The two government-sponsored enterprises (GSE’s) in mortgage risk, Fannie Mae (the Federal National Mortgage Association) and Freddie Mac (the Federal Home Loan Mortgage Corporation), should be required to transfer some of the earthquake risk exposure they carry to the capital markets, according to a report.
The report from nonprofit, nonpartisan, public policy research organisation the R Street Institute, calls for the two GSE’s to reduce the potential for a hit to a taxpayer, should a major earthquake strike.
The organisation highlights the significant lack of insurance coverage against earthquake property damage in the United States, noting that the issue is that earthquake insurance is not required to secure the collateral of mortgages owned or guaranteed by the GSE’s.
We’d also note that private bank mortgages are also not typically subject to a requirement to have earthquake insurance protection, a failing for the banking industry and a potentially catastrophic taxpayer hit if a major quake catastrophe occurred.
R Street has estimated the total value of uninsured earthquake exposure held by the two GSE’s as amounting to almost $205 billion.
They say that, in the event of a catastrophic earthquake event, Fannie Mae and Freddie Mac could leave homeowners with no protection for their mortgage loans, putting significant cost burden on government and taxpayers.
“Should a major earthquake strike in the United States—as is inevitable—Fannie Mae and Freddie Mac both would see the destruction of potentially billions of dollars in structures that serve as collateral for their mortgage portfolios and mortgage guarantees,” R Street explained.
R Street lays out the various options for the GSE’s, from utilising insurance and reinsurance markets, to looking to the capital markets and structures such as catastrophe bonds.
They highlight the National Flood Insurance Program’s (NFIP) use of the reinsurance market and more recently cat bonds as an example for how these government-sponsored mortgage entities could shift some of the exposure to earthquake that their portfolios contain.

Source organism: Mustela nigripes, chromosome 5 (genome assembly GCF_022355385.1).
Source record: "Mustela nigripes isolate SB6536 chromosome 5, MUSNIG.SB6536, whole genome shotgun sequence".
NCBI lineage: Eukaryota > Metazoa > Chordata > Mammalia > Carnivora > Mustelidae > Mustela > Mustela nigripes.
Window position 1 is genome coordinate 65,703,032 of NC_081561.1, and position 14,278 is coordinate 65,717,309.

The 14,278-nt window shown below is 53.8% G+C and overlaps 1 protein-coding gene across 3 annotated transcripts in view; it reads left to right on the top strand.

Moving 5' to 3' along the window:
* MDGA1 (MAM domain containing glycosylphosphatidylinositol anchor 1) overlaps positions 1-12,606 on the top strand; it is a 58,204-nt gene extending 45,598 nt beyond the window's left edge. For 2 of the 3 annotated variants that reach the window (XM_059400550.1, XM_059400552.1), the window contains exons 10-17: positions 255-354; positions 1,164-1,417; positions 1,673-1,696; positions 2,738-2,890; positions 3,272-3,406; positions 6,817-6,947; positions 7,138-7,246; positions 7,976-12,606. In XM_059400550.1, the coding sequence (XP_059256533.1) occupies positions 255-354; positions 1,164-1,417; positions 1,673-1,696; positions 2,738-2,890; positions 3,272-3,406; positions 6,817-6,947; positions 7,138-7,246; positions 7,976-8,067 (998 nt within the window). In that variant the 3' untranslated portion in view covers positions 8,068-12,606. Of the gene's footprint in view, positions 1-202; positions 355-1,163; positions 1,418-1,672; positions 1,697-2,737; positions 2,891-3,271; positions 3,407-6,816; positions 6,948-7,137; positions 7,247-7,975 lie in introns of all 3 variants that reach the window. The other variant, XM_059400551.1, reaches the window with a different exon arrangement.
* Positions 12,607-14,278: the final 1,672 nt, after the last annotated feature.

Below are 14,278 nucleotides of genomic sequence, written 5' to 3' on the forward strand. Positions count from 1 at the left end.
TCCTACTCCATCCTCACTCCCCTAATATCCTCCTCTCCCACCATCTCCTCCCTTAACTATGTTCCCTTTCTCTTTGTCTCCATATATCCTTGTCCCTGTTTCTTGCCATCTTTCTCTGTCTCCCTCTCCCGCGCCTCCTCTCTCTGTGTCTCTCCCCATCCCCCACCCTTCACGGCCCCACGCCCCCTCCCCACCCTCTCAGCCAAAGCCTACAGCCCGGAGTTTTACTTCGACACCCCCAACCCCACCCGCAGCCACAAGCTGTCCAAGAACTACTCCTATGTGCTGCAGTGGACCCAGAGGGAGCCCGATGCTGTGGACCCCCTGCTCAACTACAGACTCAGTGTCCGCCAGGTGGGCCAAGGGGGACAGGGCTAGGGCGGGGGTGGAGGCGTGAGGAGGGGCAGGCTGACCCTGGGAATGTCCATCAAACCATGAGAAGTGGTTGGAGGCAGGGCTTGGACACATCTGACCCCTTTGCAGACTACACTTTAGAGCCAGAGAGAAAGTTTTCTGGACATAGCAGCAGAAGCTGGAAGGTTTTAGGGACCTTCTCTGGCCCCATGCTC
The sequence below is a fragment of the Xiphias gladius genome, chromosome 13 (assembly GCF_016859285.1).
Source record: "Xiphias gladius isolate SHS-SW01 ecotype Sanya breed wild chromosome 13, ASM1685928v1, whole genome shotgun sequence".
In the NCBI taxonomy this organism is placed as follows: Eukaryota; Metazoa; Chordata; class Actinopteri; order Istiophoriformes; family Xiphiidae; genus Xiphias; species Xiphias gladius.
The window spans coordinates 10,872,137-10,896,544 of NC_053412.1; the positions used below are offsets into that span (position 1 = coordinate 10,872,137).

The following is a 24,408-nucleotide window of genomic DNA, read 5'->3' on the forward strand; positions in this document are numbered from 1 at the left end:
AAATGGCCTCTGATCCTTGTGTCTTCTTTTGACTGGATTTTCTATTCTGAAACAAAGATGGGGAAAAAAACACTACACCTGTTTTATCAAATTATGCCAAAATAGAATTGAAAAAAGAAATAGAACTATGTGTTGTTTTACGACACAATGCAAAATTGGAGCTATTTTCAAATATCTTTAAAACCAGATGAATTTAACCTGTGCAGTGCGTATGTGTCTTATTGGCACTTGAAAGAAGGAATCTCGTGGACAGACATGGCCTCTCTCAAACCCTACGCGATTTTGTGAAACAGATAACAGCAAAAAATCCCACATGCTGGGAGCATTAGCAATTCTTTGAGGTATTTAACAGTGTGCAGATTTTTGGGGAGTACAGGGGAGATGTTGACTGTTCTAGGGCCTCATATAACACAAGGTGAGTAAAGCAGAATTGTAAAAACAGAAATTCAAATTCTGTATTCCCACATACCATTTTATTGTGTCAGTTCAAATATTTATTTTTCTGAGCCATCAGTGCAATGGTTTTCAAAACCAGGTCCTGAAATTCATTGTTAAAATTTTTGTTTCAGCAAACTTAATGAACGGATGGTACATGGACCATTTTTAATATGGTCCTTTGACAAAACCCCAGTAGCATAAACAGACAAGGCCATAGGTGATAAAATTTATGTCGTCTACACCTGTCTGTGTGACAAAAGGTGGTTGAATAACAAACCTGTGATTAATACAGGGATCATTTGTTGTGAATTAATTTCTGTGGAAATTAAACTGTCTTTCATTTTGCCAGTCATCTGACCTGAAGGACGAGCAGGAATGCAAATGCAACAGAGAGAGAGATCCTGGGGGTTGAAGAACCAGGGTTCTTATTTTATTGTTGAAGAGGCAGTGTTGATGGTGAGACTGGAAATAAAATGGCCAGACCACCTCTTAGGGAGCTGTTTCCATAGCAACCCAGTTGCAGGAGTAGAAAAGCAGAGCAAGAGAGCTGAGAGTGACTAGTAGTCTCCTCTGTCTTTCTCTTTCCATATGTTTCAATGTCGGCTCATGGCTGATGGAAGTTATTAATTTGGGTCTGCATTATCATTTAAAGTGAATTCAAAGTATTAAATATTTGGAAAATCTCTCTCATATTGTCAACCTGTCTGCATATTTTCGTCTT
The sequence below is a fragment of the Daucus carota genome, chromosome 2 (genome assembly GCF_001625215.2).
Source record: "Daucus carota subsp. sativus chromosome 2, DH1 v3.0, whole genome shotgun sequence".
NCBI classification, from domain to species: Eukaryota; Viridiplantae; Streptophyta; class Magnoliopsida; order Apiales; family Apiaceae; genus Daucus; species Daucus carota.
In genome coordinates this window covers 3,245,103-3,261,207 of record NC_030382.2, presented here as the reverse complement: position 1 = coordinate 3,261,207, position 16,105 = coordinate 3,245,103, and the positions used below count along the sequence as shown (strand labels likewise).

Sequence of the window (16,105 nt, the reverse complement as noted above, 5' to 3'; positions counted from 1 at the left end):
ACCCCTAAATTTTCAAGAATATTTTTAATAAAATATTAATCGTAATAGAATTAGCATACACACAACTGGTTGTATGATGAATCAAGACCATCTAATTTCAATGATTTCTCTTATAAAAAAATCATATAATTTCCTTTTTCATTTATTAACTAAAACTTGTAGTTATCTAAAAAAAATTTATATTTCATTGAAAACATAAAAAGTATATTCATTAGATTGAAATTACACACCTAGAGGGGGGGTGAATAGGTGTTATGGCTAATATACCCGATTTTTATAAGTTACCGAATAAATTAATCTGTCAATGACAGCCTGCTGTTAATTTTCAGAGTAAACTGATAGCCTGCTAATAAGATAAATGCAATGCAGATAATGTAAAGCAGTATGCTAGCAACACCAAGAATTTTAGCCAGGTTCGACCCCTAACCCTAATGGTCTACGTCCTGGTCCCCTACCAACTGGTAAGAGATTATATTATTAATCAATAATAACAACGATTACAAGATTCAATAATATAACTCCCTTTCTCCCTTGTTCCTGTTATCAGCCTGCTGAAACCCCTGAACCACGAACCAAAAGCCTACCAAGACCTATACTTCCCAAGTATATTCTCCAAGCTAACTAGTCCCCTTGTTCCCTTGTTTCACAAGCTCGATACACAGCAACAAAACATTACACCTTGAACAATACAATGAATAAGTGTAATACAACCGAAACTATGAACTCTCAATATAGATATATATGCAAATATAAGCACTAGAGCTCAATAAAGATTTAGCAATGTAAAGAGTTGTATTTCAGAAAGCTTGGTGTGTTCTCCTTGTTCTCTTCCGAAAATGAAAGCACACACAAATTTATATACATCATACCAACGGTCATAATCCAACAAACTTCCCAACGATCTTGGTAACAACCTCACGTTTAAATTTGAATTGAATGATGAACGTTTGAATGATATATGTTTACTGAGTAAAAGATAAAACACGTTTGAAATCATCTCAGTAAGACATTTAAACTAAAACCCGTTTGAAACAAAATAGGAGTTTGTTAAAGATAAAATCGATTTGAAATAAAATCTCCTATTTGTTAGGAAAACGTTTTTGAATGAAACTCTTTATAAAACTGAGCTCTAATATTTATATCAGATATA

Of course a $205 billion earthquake risk problem is significant, larger than the traditional reinsurance market alone could bear. Therefore any efforts to de-risk the GSE’s of their earthquake exposure would naturally require collaboration with the capital markets, making catastrophe bonds a viable solution.
R Street’s suggestion is a valuable one and in fact we’ve learned that the GSE’s are already investigating this type of risk transfer.
A source familiar with Freddie Mac in particular told us that the GSE is already exploring a range of innovative uses of risk transfer to help it transfer risks, including of catastrophes, away from taxpayers and to the capital markets.
At the moment, the GSE is working through potential options and evaluating their potential to be effective, as it’s not as simple as a one-size fits all approach to risk transfer and there are unique aspects to the GSE’s that need to be considered.
Interestingly, we’re also told that Freddie Mac has run simulations on the potential impact that major earthquakes could have and has concluded that any losses from an earthquake, or indeed other catastrophic event, would not be material to its business.
But it cannot be disputed that earthquake risk is a component of the risk the GSE’s carry, given the lack of insurance penetration in the United States for this peril.
As a result, encouraging the GSE’s to protect the earthquake risk they do carry, could also help to encourage uptake of property insurance that includes coverage for earthquakes.
As R Street rightly points out, “With another Northridge-size quake a near certainty over the next 30 years, and with the potential for losses that could top $300 billion, the time has come to take a hard look at all of the options.”
The fact that one of the GSE’s is already assessing this risk and looking at the potential requirement for risk transfer is positive.
The ILS fund and investment market would stand ready to support any efforts to transfer earthquake risk out of the GSE’s.
The wealth of capital looking to catastrophe risk related returns suggests that Fannie and Freddie would be well-received by the market, should they feel compelled to transfer some of their exposure.
So, if there’s any way that capital markets risk transfer could provide a beneficial and buffering layer of protection to the GSE’s, enabling them to better cope should a major earthquake catastrophe strike, then of course they should investigate and take advantage of the catastrophe bond market and appetite of ILS investors for that risk.
The R Street report can be accessed here.